November 11 marks Veterans Day in the United States. Veterans in the U.S. are often more vulnerable to the challenges facing many of us around the cost of living, accessing medical care, and developing the social relationships essential for mental and emotional well-being. Here are a few ways to get involved with showing veterans in your community they are valued and cared for.
1. Work With A Non-Profit To Provide Meals For Veterans
A shared meal can be a wonderful way to build community and safety, especially for veterans who experience homelessness. See if any of your local organizations work with veterans who could benefit from a meal and provide this act of kindness for their community. As an example, Random Acts supporter April recently worked through Random Acts to take a group of veterans experiencing homelessness out for a meal by working with her local nonprofit, Callaway Cares. Get inspired by reading more of her story here.
You can also contact your local Food Pantry to see if they work with any specialized veterans services or know of a local veteran experiencing food insecurity, something that affects 1 in 9 veterans and their families in the US.
2. Identify A Needs Gap
Sometimes, a specific item or need can make all the difference when transitioning from military to civilian life. If you have contact with a veteran in day-to-day life, ask if there’s an item or service that could impact them positively. For instance, when our supporter Kate noticed one of her students, Tom, was struggling with an old laptop, she was able to help contribute to his education by working with Random Acts to provide him with a new computer.
Helping returned service people access medical care by driving them to appointments, or even just to run essential errands, is another simple yet impactful way to contribute. Other charities, such as Disabled American Veterans, already specialize in identifying and facilitating these kinds of acts of service, so try offering your availability.
3. Connect And Collaborate
Look local to see if there are already nonprofits or organizations in your area to tap into or collaborate with. Local charities already doing work on the ground have access to resources and are aware of a need that perfectly matches your offer. When Madison was looking for a way to spread some holiday kindness, a chance conversation led to an ongoing collaboration with Nadine from Love a Michigan Vet, a local organization passionate about meeting the needs of local veterans and veteran services. Read about how Madison utilized her new connections to perform an act here.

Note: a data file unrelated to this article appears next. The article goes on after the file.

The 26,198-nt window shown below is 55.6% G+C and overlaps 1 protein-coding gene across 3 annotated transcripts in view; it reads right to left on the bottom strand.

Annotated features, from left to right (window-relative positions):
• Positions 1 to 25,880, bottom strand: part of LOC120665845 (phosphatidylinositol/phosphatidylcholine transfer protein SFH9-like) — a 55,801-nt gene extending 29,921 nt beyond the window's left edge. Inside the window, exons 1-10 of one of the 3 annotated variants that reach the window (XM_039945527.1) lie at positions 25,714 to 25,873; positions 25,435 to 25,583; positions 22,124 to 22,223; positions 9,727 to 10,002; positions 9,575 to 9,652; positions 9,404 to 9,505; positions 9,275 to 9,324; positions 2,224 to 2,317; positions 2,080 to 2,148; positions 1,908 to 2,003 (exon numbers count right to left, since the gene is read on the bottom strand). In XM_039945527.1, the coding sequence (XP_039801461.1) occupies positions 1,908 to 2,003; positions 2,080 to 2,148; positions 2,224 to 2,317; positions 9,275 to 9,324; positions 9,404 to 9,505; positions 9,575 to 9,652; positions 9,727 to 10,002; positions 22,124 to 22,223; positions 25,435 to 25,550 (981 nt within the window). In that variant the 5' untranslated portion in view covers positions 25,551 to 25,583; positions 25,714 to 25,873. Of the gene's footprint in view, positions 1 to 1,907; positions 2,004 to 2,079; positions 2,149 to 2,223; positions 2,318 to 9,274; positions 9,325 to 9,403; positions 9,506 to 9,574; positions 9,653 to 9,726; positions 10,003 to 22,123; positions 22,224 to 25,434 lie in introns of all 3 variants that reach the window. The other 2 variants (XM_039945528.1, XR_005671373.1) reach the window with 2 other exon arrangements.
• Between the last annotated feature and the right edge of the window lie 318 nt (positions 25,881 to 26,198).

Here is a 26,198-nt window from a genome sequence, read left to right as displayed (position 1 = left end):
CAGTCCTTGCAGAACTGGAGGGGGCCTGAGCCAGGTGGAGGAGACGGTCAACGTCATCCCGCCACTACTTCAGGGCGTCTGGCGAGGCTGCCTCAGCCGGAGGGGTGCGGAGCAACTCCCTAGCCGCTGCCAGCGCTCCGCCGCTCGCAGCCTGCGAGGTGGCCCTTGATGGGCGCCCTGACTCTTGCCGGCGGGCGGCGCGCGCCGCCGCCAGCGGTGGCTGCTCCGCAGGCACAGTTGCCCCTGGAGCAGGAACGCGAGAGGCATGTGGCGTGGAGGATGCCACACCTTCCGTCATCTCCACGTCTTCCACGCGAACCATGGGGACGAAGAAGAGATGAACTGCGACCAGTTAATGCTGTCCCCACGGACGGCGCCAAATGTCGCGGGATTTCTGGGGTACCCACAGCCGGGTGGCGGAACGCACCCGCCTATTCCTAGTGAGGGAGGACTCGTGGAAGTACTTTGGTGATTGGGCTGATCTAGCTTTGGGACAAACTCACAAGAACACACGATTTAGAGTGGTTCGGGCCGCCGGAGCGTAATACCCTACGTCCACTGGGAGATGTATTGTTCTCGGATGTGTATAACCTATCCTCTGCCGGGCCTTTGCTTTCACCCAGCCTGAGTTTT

Susan likewise contacted a local branch of a charity to ask how best she could help perform her Act of Kindness to benefit veterans in her community. Via Random Acts, she organized a catered meal to her nearest Fisher House to help support families who had traveled to support their veteran loved one during a hospital stay. Find out more details in her kindness story.
4. Everyday Well-being
Military veterans and returned service people are overly represented in statistics detailing poor and sometimes devastating mental health outcomes. The U.S. and many other countries provide resources to help, so take a moment to look up what might be available. Read insights from our own veteran, Bridget, into challenges facing veterans in daily life here to increase your awareness.
Participating in events like remembrance days is one way to show you see and support both veterans and current service personnel, but many veterans live with the invisible effects of their service time all year round. Looking for opportunities to be kind in every interaction has flow-on effects to others, and you never know how crucial any small kindness might be to making someone with hidden challenges, such as a veteran with PTSD, more capable of moving throughout their day or even better able to support others in turn. Look for organizations that focus on emotional well-being, such as K9s For Warriors, just one of several pairing shelter dogs and veterans, to facilitate a more independent and enriched life for each.